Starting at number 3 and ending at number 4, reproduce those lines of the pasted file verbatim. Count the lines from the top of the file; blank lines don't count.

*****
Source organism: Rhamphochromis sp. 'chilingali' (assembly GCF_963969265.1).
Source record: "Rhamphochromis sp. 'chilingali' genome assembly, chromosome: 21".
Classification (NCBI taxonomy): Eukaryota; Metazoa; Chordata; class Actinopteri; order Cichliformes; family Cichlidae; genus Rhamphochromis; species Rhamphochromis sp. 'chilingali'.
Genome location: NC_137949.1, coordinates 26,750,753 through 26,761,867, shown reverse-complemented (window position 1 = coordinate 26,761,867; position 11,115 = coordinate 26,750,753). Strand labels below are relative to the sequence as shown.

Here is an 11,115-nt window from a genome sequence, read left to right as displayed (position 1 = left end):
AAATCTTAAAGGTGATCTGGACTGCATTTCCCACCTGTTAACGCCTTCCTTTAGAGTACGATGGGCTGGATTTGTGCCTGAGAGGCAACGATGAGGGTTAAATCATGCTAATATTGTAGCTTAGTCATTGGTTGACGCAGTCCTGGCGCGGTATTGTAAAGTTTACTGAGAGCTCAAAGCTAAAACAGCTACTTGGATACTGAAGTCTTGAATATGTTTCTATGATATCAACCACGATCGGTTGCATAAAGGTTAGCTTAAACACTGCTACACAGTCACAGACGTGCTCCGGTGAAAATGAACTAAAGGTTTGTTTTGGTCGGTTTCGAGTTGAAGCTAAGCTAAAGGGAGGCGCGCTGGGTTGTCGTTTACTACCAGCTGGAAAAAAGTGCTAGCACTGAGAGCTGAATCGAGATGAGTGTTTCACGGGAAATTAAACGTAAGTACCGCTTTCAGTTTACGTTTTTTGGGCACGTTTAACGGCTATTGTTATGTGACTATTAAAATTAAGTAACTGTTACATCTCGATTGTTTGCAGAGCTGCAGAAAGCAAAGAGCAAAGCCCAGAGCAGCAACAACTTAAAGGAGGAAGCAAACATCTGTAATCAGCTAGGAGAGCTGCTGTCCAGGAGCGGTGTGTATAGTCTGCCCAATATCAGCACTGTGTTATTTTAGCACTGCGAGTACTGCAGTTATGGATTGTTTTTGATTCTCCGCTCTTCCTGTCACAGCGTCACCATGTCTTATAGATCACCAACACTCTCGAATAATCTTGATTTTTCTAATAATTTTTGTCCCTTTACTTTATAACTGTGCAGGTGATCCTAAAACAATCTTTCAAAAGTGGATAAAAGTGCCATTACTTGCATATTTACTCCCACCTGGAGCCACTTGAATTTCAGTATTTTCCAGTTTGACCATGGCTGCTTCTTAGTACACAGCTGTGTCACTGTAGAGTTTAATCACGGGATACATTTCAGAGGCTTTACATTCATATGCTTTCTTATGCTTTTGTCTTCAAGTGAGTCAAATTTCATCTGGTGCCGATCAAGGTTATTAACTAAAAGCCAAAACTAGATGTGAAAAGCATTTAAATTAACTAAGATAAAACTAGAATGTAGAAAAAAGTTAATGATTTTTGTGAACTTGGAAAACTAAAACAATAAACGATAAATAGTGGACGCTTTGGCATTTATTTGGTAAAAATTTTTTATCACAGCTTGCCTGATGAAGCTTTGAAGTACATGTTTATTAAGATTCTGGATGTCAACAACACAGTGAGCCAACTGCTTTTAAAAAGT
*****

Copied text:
Classification (NCBI taxonomy): Eukaryota; Metazoa; Chordata; class Actinopteri; order Cichliformes; family Cichlidae; genus Rhamphochromis; species Rhamphochromis sp. 'chilingali'.
Genome location: NC_137949.1, coordinates 26,750,753 through 26,761,867, shown reverse-complemented (window position 1 = coordinate 26,761,867; position 11,115 = coordinate 26,750,753). Strand labels below are relative to the sequence as shown.